WhatsApp Privacy Case: CCI Can’t Be Asked To Hold Its Hands, Delhi High Court Says
(Photographer: Roy Liu/Bloomberg)

WhatsApp Privacy Case: CCI Can’t Be Asked To Hold Its Hands, Delhi High Court Says

In directing an investigation into WhatsApp LLC’s privacy policy and the data that gets shared with its parent Facebook Inc., the competition regulator hasn’t exceeded its jurisdiction, said the Delhi High Court in its order.

The messaging platform had challenged the initiation of an anti-trust investigation against its privacy policy which was updated this year. In March, the CCI had made a prima facie finding that WhatsApp has contravened competition law provisions through its “exploitative and exclusionary conduct” in the garb of the policy update.

CCI Well Within Its Powers To Investigate, High Court Says

WhatsApp and Facebook had approached the high court against the CCI’s direction. They argued that the regulator couldn’t have ordered an anti-trust investigation since a challenge to the privacy policy is pending before the Supreme Court and Delhi High Court.

Relying on the Supreme Court’s ruling in Bharti Airtel Ltd.’s case, WhatsApp and Facebook questioned the CCI’s decision to order an investigation when two courts are already examining the platform’s privacy policy. In the Bharti Airtel judgment, the apex court had stopped the CCI from looking into a telecom sector issue since the sector regulator was already examining the matter.

But a single judge bench of Justice Navin Chawla dismissed this argument.

It pointed out that in spite of having come to the conclusion that Telecom Regulatory Authority of India is the expert regulator of the telecom sector, the apex court had stated it would not be sole repository of the jurisdiction to deal even with competition law violations. Similarly, pending cases on the privacy issue does not mean that the CCI is completely denuded of the jurisdiction vested in it under the Competition Act, 2002, or it must necessarily await the outcome of such proceedings.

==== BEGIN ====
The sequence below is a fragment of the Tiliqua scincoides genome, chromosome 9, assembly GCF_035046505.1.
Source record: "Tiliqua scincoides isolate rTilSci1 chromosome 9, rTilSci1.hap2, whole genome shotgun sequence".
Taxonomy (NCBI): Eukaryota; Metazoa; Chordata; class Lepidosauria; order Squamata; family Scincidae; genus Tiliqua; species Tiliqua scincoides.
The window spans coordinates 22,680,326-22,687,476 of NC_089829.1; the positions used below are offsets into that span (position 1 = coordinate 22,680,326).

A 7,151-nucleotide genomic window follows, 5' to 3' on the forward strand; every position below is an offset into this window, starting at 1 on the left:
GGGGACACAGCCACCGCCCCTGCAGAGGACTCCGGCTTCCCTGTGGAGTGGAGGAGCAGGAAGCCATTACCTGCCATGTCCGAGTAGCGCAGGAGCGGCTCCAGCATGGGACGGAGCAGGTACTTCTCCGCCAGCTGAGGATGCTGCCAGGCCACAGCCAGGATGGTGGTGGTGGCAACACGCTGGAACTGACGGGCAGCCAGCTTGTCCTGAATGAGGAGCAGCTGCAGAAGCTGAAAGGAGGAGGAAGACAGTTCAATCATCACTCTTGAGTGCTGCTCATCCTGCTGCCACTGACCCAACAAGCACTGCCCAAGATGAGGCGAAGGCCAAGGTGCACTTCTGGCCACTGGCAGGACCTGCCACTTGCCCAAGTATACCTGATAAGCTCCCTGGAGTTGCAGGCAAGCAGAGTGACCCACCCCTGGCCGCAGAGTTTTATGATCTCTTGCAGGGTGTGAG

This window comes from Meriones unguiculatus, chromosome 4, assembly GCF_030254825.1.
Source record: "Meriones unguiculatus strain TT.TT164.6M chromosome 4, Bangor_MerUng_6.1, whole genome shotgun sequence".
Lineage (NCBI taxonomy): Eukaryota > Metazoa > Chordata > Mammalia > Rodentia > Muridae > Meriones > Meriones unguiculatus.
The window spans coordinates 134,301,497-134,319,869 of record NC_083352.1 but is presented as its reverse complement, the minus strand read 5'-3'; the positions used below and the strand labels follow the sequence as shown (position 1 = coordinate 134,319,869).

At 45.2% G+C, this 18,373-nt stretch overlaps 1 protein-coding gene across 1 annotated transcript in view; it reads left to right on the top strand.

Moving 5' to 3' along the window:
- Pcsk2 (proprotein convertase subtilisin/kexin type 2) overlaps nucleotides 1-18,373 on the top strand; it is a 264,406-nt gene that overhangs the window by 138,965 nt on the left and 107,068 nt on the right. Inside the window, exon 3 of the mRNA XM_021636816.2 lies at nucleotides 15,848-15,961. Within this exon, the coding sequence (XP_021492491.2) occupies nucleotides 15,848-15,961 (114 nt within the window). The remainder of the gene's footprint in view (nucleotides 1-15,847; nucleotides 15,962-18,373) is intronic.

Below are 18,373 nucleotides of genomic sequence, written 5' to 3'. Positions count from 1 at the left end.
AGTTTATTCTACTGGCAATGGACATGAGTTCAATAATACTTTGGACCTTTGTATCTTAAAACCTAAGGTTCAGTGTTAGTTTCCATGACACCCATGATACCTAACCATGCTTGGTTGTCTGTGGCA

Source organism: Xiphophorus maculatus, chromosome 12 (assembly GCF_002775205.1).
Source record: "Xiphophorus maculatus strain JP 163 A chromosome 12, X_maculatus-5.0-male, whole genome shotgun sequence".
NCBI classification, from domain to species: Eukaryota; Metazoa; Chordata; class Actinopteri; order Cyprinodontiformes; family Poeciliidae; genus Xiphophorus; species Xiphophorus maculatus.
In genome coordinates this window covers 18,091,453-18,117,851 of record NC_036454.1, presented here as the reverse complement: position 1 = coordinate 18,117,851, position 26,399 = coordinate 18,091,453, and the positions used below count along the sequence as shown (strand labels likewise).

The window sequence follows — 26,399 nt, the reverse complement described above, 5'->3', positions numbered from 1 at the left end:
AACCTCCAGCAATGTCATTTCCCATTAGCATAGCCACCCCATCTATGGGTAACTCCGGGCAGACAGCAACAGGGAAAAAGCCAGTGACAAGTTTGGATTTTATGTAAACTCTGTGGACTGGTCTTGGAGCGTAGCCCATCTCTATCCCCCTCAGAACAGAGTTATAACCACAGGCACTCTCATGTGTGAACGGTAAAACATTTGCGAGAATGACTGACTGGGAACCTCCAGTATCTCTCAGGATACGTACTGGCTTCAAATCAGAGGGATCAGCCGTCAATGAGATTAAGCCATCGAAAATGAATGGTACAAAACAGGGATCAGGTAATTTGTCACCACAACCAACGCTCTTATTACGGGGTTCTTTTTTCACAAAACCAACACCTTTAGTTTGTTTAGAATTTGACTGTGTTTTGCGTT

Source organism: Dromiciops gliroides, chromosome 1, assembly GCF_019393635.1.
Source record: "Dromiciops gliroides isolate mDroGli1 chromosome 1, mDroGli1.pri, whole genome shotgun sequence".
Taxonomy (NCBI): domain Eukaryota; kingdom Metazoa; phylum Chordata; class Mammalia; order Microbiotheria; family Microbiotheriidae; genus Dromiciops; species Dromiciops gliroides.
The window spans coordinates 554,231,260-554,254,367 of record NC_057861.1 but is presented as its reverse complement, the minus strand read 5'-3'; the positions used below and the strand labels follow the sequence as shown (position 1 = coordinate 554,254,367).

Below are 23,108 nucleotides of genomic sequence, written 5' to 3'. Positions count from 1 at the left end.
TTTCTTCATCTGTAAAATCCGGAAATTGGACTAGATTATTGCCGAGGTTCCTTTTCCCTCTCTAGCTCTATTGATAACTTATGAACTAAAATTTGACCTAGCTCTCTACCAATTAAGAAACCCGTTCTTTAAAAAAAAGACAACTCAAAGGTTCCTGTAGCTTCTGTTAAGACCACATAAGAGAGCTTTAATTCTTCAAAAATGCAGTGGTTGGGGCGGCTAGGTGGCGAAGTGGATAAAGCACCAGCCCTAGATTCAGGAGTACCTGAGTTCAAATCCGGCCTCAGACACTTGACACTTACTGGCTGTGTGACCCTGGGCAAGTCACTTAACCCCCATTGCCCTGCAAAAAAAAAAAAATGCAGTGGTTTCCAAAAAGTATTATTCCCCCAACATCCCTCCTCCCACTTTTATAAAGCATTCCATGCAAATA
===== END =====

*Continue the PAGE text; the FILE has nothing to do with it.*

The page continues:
“….mere pendency of a reference before the larger bench doesn’t denude the other courts of their jurisdiction... Similarly, merely because of the pendency before the Supreme Court and before this Court, CCI cannot be said to be bound to necessarily hold its hands and not exercise the jurisdiction otherwise vested in it under the statute.” —Delhi High Court  

In a lot of cases, parties are challenging CCI’s jurisdiction on grounds that some other statutory authority or court is seized of the matter, Abir Roy, partner at Sarvada Legal, pointed out. For instance, Amazon, Flipkart, Monsanto.

But the high court has now made it clear the Supreme Court is examining the policy from the lens of fundamental right to privacy while the issue before the CCI is much broader, Roy said.

The Director General, CCI will now examine whether WhatsApp’s take-it or leave-it privacy policy is abusive since it’s a dominant entity in over-the-top messaging apps market. Also, whether the data that’s being shared is to improve WhatsApp’s quality of service or to enable Facebook to monetise it.
Abir Roy, Partner, Sarvada Legal

Also, the language of the policy, which the CCI had termed as “opaque” in its prima-facie order as it used terms like “includes”, “such as’’ in the context of data that’ll be shared with Facebook, Roy said.

In directing this investigation, the CCI has joined its global counterparts in Germany, Italy and Turkey to examine whether data sharing between WhatsApp and Facebook violates competition law.

Last year, Germany’s Federal Court of Justice concluded that Facebook is dominant in the social media networks market and is abusing this position through its terms of use. The German competition authority has termed Facebook’s data-sharing practices as abusive and barred it from combining user data collected from its subsidiaries like WhatsApp, Oculus, Masquerade and Instagram without free consent- a decision that’s now being reviewed by the European Court of Justice.

In 2017, the Italian competition authority imposed a fine of €3 million on WhatsApp for having forced its users to share their personal data with Facebook.

And earlier this year, Turkey’s competition board initiated an investigation into WhatsApp new privacy policy and whether obligations under it violate the country’s anti-trust rules.

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